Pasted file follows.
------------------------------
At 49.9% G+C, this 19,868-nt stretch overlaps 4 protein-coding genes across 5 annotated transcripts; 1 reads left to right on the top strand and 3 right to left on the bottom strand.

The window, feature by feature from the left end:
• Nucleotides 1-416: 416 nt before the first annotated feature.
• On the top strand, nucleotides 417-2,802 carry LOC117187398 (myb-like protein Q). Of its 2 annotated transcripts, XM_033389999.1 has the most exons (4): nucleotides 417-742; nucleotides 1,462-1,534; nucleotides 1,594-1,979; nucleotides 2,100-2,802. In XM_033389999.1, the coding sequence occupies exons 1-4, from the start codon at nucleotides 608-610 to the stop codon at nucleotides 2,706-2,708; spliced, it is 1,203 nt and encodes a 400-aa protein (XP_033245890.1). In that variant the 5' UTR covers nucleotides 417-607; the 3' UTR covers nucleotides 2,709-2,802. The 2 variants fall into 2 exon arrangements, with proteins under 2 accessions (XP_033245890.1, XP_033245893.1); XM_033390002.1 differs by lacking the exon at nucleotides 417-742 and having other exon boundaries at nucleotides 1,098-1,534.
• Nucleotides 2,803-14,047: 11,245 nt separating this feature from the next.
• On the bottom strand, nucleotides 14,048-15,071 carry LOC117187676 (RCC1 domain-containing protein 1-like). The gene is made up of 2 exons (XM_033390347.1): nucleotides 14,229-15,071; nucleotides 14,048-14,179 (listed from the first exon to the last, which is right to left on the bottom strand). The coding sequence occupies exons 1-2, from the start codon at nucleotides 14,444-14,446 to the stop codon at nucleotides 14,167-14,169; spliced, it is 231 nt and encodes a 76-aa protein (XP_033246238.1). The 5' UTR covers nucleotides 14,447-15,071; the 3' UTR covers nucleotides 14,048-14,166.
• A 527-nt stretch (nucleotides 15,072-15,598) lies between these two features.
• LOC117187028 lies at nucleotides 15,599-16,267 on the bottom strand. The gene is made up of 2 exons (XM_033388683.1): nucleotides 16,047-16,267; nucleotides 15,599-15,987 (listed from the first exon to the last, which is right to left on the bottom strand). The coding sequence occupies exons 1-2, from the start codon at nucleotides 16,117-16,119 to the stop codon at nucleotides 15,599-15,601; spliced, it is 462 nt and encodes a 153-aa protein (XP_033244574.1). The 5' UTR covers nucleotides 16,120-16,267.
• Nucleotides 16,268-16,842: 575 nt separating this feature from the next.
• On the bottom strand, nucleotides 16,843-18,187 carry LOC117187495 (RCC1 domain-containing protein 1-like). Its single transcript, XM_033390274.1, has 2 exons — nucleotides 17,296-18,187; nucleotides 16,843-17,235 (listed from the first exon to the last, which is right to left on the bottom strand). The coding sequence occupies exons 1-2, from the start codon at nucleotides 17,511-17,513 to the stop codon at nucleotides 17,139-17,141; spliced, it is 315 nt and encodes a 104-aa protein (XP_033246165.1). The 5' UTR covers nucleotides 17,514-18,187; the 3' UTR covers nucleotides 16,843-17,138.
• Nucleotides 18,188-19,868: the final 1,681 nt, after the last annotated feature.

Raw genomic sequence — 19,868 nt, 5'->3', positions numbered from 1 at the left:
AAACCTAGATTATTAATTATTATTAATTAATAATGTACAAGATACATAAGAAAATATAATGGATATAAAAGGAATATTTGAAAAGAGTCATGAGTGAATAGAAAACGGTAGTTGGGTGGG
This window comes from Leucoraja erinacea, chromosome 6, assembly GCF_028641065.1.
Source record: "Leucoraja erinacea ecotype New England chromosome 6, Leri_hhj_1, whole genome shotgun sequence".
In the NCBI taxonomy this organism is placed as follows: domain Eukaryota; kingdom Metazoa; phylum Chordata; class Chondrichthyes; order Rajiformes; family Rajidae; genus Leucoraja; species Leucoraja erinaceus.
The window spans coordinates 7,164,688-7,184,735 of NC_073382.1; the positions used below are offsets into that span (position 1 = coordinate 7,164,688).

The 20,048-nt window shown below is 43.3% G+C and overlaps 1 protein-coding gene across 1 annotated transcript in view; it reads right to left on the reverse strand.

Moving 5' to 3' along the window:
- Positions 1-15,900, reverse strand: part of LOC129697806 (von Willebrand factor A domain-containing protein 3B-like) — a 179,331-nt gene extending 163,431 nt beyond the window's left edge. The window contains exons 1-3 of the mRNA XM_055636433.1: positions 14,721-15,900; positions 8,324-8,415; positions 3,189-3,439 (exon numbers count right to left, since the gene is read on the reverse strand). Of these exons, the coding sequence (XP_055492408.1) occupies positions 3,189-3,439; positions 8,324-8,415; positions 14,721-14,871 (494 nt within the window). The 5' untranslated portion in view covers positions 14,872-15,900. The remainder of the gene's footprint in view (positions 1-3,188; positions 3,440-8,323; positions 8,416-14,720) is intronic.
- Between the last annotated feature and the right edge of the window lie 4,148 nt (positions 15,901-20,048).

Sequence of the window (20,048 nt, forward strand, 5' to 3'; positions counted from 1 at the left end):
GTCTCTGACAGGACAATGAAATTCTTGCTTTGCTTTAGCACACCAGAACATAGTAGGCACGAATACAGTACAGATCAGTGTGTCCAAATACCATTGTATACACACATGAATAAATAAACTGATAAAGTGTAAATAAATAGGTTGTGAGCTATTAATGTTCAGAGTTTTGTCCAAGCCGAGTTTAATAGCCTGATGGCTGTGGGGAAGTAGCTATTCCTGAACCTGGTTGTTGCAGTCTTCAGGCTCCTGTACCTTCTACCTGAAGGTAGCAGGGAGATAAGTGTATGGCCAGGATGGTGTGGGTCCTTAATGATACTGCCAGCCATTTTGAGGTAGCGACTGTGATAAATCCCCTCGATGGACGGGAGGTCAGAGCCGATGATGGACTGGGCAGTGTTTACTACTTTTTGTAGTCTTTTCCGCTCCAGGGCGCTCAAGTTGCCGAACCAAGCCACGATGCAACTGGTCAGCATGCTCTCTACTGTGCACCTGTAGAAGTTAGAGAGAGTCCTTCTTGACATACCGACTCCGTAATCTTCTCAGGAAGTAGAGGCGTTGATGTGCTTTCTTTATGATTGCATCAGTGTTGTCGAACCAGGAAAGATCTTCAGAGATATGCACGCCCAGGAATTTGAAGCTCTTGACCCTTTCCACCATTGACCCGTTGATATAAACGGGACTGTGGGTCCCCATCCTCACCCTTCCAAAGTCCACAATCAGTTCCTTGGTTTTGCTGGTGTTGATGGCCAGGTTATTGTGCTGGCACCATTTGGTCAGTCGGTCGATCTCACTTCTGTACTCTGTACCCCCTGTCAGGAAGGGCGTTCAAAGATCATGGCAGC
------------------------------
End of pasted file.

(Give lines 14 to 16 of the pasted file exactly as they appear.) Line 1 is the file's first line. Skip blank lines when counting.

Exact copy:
This window comes from Leucoraja erinacea, chromosome 6, assembly GCF_028641065.1.
Source record: "Leucoraja erinacea ecotype New England chromosome 6, Leri_hhj_1, whole genome shotgun sequence".
In the NCBI taxonomy this organism is placed as follows: domain Eukaryota; kingdom Metazoa; phylum Chordata; class Chondrichthyes; order Rajiformes; family Rajidae; genus Leucoraja; species Leucoraja erinaceus.